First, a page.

Art for Change (AFC) is a gigantic mix of established and emerging Kenyan artists happening now at Sarit Centre’s new Expo Hall.
“We hope the next time we have an Art for Change, we can transform it into a biennale,” AFC curator William Ndwiga told the BD Life soon after the opening.
With nearly 90 artists in the show and almost 400 works on display, many by well-known local artists, Kenya’s capacity for being a regional art hub is obvious.
What enabled the exhibition to be held in such a prominent setting was the backing from several arts supporters.
They include the Kenya Community Development Foundation (KCDF) as well as the Asian Foundation, GA Insurance, Sarit Expo Centre itself, and the Little Gallery which is where Ndwiga comes from.
The Expo Centre is vast, but it was Ndwiga who created a kind of labyrinth effect by putting up panels around the hall which partitioned off convenient cubicles where several artists claimed for themselves.
Among the artists that occupied those mini-galleries within the larger centre space include everyone from Maggie Otieno, Sebastian Kiarie, Bertiers Mbatia and Coster Ojwang to Anne Mwiti, Patrick Kinuthia, John Kariuki and Peter Kenyanya to Alex Wainaina, Adam Masava and the Mukuru Artists Collective.
In addition, there were several artists whose works were scattered around the gallery such as Peter Elungat, Adrian Nduma, Clavers Odhiambo, Waweru Gichuhi, and Evans Yegon, all prominent artists in their own right.
Sarit Expo Centre’s role in supporting Art for Change was particularly important since they donated the hall and didn’t require payment for the days the artists occupied the space. And KCDF is the organisation that founded Art for Change.
“KCDF recognizes the role the visual arts can play in strengthening Kenya’s creative economy,” says Ndwiga. “They understand that art has the potential for liberating artists from poverty and unemployment, which means the arts have a central role in community development,” he adds.
The Asian Foundation works closely with Sarit and they also share that avant guard perspective, appreciating how the arts can be involved in community development.
And Ndwiga, through his Little Gallery has been curating exhibitions of local artists for more than a decade, so he knows many of the rising stars in the world of visual art.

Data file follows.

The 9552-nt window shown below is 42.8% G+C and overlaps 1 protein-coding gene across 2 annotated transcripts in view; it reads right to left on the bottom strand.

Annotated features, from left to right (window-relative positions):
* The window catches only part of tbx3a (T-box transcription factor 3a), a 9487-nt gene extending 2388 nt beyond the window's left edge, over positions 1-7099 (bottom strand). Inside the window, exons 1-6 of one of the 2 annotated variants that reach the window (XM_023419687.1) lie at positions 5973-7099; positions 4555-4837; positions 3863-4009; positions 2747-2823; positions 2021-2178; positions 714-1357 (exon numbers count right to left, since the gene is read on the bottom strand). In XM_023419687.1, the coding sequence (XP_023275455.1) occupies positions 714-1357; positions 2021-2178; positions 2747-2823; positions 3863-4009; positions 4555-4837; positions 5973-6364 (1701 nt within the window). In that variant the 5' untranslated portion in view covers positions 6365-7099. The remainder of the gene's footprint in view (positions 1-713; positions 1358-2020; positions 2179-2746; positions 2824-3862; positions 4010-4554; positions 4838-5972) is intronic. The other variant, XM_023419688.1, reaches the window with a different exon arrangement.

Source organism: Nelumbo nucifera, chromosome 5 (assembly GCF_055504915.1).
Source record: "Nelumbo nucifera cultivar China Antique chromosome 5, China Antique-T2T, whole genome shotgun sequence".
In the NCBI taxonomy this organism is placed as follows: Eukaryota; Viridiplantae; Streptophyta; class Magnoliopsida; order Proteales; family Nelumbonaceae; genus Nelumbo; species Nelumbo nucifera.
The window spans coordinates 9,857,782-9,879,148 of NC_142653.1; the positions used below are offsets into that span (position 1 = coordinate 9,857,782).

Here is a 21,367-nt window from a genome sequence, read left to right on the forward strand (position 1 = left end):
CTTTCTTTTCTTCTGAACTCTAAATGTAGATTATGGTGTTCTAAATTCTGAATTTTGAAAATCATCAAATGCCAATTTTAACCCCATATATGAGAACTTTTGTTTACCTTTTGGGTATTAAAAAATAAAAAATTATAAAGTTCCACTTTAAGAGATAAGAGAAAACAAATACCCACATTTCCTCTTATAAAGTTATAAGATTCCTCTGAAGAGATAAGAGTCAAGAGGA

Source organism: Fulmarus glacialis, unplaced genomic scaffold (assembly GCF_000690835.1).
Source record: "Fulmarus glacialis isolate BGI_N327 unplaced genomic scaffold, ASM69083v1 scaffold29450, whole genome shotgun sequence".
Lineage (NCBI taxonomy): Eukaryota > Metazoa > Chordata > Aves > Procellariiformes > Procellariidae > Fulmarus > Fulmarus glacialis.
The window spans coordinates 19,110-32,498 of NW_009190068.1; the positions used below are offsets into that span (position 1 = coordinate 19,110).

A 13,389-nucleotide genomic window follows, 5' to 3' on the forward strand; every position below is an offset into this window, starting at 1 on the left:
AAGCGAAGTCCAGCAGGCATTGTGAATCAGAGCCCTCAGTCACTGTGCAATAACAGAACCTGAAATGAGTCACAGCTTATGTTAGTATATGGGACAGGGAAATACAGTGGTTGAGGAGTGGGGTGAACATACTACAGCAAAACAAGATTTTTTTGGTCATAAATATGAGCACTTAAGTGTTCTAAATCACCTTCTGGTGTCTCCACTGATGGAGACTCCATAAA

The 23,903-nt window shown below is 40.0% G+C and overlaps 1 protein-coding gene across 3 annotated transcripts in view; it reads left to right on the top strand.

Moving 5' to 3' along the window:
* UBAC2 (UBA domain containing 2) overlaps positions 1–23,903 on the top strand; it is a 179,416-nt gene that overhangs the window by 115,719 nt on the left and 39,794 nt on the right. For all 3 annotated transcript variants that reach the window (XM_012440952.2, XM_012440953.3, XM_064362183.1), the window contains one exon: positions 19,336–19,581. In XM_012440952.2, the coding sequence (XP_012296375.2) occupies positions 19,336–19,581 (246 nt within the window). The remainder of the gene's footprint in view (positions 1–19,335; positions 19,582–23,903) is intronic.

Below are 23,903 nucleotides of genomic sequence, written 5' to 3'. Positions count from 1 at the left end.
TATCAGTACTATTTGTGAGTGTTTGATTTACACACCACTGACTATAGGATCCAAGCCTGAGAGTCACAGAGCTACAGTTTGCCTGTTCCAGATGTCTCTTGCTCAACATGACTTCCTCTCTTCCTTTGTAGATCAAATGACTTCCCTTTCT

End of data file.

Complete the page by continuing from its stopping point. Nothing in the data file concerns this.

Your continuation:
At the same time, he has the flexibility and experience to know how to create an exhibition from scratch.
Plus, Ndwiga knows how to call upon artists who may have worked in their studios but have no plans to exhibit them. For instance, I don’t know how soon we would have seen Peter Elungat’s painting entitled ‘new born’ which reveals new ways that we see Elungat using colour and form as well as his iconic imagery of beautiful women.
And we haven’t seen many works by Waweru Gichuhi recently so it was good to see some of his recent work in the show.
Plus artists like John Kariuki have now gone beyond having the potential to branch out into new designs that are more expansive and original.
Bertiers has an entire corner to himself, which is great since one always needs more time ‘reading’ his paintings since he invariably assembles world leaders at the moment he begins on a work so you can know what year that was by seeing the leaders who show up in his art.
He is such a good draftsman that his leaders are easily recognised.
You may see Hilary Clinton on a canvas with Angela Merkel, Barak Obama, Vladimir Putin, and even Boris Johnson.
He is an avid reader of newspapers so he keeps up on international news. He can also throw in local politicians like Raila, Moi, and Martha Karua.
I don’t think I have seen a Dr Ruto as yet in his art. But then again, Bertiers has a painting of a widow in this show, one of his newer works. So, one can never know where this gifted artist will go with his art.
Bertiers’ matatu sculptures are also there in the exhibition which I know will only accrue in value over time. They reflect the period when matatus could recklessly abide by the adage ‘always room for one more’ where passengers exceed any lawful range of PVS’s capacity.
But his welded works are still reflective of the artist’s rare sense of humour. He is an artist who can laugh at himself as well as at his fellow Kenyans for all their quirky ways of being and doing.